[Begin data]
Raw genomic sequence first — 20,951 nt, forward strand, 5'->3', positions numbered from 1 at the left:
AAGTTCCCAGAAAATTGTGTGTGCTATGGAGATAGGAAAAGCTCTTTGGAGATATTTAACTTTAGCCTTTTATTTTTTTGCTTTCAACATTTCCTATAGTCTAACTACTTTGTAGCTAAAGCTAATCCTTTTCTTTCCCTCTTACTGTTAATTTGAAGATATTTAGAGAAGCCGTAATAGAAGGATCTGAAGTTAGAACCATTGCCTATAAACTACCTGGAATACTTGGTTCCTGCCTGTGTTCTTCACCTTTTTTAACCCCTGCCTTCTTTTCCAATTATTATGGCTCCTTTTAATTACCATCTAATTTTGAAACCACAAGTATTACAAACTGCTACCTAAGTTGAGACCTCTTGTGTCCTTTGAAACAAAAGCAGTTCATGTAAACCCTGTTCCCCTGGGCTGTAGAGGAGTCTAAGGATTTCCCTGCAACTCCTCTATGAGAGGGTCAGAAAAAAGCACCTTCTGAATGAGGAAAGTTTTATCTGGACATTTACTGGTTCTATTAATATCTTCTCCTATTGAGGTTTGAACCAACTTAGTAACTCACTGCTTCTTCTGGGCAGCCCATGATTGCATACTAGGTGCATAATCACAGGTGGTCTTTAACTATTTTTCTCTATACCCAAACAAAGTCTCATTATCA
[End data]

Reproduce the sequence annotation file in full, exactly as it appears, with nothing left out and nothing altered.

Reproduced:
Raw genomic sequence first — 20,951 nt, forward strand, 5'->3', positions numbered from 1 at the left:
AAGTTCCCAGAAAATTGTGTGTGCTATGGAGATAGGAAAAGCTCTTTGGAGATATTTAACTTTAGCCTTTTATTTTTTTGCTTTCAACATTTCCTATAGTCTAACTACTTTGTAGCTAAAGCTAATCCTTTTCTTTCCCTCTTACTGTTAATTTGAAGATATTTAGAGAAGCCGTAATAGAAGGATCTGAAGTTAGAACCATTGCCTATAAACTACCTGGAATACTTGGTTCCTGCCTGTGTTCTTCACCTTTTTTAACCCCTGCCTTCTTTTCCAATTATTATGGCTCCTTTTAATTACCATCTAATTTTGAAACCACAAGTATTACAAACTGCTACCTAAGTTGAGACCTCTTGTGTCCTTTGAAACAAAAGCAGTTCATGTAAACCCTGTTCCCCTGGGCTGTAGAGGAGTCTAAGGATTTCCCTGCAACTCCTCTATGAGAGGGTCAGAAAAAAGCACCTTCTGAATGAGGAAAGTTTTATCTGGACATTTACTGGTTCTATTAATATCTTCTCCTATTGAGGTTTGAACCAACTTAGTAACTCACTGCTTCTTCTGGGCAGCCCATGATTGCATACTAGGTGCATAATCACAGGTGGTCTTTAACTATTTTTCTCTATACCCAAACAAAGTCTCATTATCA